Mutations do not mean that the virus is more dangerous or spreads more easily. More research will be needed to understand what these mutations mean.

Lahita said that if there are enough mutations that these sub-variants start to cause serious disease in many vaccinated people, a new vaccine targeting that variant may be needed.

“A new booster that is more specific towards variants with multiple mutations on the spike protein,” he explained.

While current COVID-19 vaccines were developed when other coronavirus variants were more widespread, they are still largely effective even without being changed to target the new SARS-CoV-2 variants that keep popping up.

Blaivas pointed out that these COVID-19 vaccines seem to be doing a great job of keeping most people from getting severely ill or dying from COVID-19.

“That last part is critical,” he said. “Because it saves lives and decreases the crippling aftereffects of COVID, which we saw frequently in the first wave.”

A recent study published by the Centers for Disease Control and Prevention found that people who had at least three doses of an mRNA vaccine were 90 percent less likely to need hospitalization death during the Omicron wave compared to unvaccinated people.

The vaccines have been less effective at stopping symptomatic cases.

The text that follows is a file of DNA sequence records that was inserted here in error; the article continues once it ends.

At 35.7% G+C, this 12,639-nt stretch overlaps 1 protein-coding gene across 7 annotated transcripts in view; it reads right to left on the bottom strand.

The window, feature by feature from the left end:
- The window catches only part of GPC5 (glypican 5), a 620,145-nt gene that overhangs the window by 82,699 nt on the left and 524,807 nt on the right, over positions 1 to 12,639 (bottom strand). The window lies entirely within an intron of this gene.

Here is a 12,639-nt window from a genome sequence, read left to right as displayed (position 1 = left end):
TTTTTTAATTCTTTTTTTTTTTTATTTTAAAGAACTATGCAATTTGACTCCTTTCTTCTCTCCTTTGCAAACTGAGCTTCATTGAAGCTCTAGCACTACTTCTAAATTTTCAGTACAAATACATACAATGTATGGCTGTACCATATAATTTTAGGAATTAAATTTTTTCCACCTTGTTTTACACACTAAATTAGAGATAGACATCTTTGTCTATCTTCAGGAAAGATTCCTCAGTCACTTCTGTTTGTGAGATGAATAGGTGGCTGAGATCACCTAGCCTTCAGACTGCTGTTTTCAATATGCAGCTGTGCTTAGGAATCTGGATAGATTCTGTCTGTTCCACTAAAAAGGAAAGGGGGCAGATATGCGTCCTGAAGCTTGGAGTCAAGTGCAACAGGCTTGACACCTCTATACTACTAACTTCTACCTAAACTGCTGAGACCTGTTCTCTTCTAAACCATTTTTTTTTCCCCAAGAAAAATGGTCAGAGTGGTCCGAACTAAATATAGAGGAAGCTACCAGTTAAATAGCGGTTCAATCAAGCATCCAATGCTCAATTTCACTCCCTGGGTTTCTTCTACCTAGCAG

Blaivas emphasized that even people at higher risk of severe disease have been largely protected if vaccinated and bolstered.

“If you are at risk, such as being older or having certain health problems,” he advised. “Vaccination is very important to protect you from getting very sick or dying due to a COVID infection.”

Michael Blaivas, MD, Chief Medical Officer at Anavasi Diagnostics, which makes test kits to detect COVID-19, said it would be unusual if the virus didn’t mutate.

“COVID has been mutating ever since humans discovered it and before that as well,” confirmed Blaivas. “It is important to keep in mind that there are many more mutations occurring than we are aware of, all the time.”

He explained that most variations would have no real impact on how the virus behaves, many will weaken the virus, but some make it worse for people.

“This kind of regular mutation is commonplace for viruses, and rates of mutation can be increased by certain conditions like out of control spread of the disease and interactions with other viruses in” people with COVID-19, said Blaivas.